Neolithic Revolution of Stone Age resulted into the appearance of Bronze Age with development of agriculture, animal domestication, and the adoption of permanent settlements. For these practices Bronze Age people further developed metal smelting, with copper and later bronze, an alloy of tin and copper, being the materials of their choice.

The Iron Age people replaced bronze and developed the knowledge of iron smelting technology to lower the cost of living since iron utensils were stronger and cheaper than bronze equivalents. In many Eurasian cultures, the Iron Age was the last period before the development of written scripts.

Educational technology during the period of Ancient civilizations

According to Paul Saettler, 2004, Educational technology can be traced back to the time when tribal priests systematized bodies of knowledge and ancient cultures invented pictographs or sign writing to record and transmit information. In every stage of human civilization, one can find an instructional technique or set of procedures intended to implement a particular culture which were also supported by number of investigations and evidences. The more advanced the culture, the more complex became the technology of instruction designed to reflect particular ways of individual and social behaviour intended to run an educated society. Over centuries, each significant shift in educational values, goals or objectives led to diverse technologies of instruction.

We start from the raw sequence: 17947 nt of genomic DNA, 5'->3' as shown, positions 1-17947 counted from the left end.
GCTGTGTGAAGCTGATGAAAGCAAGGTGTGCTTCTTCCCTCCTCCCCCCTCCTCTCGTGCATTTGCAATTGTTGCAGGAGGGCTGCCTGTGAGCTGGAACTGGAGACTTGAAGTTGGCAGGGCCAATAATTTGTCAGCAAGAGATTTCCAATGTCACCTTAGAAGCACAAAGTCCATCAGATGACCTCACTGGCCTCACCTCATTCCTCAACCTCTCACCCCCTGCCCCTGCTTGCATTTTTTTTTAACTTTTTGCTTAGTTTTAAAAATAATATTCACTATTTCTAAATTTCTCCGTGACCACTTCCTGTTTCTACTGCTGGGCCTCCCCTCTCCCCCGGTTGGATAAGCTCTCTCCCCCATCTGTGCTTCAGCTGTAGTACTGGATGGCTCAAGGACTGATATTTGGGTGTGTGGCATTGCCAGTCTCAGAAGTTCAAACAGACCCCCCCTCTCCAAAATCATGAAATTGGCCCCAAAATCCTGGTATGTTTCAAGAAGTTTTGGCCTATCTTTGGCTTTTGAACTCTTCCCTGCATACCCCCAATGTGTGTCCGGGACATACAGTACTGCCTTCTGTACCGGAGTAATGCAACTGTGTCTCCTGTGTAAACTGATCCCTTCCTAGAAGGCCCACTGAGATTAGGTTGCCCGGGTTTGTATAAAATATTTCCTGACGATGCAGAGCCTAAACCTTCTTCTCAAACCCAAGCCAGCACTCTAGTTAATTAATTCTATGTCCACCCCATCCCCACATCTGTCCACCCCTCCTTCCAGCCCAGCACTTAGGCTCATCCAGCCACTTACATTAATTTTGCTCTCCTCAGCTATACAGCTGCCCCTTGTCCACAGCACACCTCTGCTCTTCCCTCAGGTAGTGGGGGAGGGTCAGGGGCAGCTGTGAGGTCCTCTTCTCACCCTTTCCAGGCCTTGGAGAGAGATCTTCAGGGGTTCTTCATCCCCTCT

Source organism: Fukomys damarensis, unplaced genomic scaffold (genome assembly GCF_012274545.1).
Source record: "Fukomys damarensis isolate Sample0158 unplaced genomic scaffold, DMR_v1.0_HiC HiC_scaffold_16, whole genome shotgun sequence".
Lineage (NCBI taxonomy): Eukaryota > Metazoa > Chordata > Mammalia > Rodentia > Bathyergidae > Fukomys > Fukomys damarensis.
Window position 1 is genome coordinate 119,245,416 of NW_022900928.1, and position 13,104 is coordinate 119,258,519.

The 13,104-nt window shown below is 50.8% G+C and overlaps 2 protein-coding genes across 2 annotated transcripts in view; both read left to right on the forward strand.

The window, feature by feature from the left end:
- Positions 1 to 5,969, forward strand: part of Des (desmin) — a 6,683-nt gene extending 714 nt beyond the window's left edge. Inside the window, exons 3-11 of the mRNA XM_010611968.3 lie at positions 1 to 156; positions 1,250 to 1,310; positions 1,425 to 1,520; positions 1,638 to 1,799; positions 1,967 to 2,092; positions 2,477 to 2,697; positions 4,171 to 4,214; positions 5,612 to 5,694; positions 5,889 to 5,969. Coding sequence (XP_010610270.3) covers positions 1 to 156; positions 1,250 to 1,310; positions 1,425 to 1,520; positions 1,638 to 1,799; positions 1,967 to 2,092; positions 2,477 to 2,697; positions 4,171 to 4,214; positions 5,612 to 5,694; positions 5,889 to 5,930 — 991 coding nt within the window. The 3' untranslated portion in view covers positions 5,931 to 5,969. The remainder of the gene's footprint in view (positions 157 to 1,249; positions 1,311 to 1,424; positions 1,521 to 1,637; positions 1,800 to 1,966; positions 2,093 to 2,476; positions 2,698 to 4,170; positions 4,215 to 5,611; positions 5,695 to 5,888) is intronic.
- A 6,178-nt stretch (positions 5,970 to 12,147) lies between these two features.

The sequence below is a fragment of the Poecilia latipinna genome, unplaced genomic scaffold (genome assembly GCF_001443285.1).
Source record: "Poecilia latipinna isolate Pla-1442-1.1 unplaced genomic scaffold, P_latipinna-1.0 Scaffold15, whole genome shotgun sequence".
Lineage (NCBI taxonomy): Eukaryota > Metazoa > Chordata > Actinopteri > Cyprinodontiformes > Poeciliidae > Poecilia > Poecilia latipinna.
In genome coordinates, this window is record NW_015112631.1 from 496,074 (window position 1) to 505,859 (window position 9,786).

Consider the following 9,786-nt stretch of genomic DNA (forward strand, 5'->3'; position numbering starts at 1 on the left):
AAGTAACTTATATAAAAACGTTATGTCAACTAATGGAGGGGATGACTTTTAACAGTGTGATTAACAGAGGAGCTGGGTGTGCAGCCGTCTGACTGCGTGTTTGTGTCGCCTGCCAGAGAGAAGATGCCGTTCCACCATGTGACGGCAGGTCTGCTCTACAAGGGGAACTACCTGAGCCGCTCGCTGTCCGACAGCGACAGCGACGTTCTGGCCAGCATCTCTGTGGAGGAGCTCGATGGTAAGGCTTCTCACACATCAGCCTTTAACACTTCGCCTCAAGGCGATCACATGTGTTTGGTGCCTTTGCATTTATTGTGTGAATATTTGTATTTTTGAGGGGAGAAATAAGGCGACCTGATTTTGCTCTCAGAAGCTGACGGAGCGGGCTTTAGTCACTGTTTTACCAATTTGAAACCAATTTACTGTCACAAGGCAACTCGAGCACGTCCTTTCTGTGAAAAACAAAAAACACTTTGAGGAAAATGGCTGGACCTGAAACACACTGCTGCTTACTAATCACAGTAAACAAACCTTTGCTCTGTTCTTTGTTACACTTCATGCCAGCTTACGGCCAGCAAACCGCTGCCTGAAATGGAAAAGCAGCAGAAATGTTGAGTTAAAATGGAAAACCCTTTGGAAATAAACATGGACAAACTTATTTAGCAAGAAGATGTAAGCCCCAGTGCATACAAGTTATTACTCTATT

The greatest advances in technology and engineering came with the rise of the ancient civilizations. These advances stimulated and educated other societies in the world to adopt new ways of living and governance.

The Indus Valley Civilization was an early Bronze Age civilization which was located in the northwestern region of the Indian Subcontinent. The civilization was primarily flourished around the Indus River basin of the Indus and the Punjab region, extending upto the Ghaggar-Hakra River valley and the Ganges-Yamuna Doab, (most of the part is under today’s Pakistan and the western states of modern-day India as well as some part of the civilization extending upto southeastern Afghanistan, and the easternmost part of Balochistan, Iran).

There is a long term controversy to be sure about the language that the Harappan people spoke. It is assumed that their writing was at least seems to be or a pictographic script. The script appears to have had about 400 basic signs, with lots of variations. People write their script with the direction generally from right to left. Most of the writing was found on seals and sealings which were probably used in trade and official & administrative work.

Harappan people had the knowledge of the measuring tools of length, mass, and time. They were the first in the world to develop a system of uniform weights and measures.

In a study carried out by P. N. Rao et al. in 2009, published in Science, computer scientists found that the Indus script’s pattern is closer to that of spoken words, which supported the proposed hypothesis that it codes for an as-yet-unknown language.

According to the Chinese Civilization, some of the major techno-offerings from China include paper, early seismological detectors, toilet paper, matches, iron plough, the multi-tube seed drill, the suspension bridge, the wheelbarrow, the parachute, natural gas as fuel, the magnetic compass, the raised-relief map, the blast furnace, the propeller, the crossbow, the South Pointing Chariot, and gun powder. With the invent of paper they have given their first step towards developments of educational technology by further culturing different handmade products of paper as means of visual aids.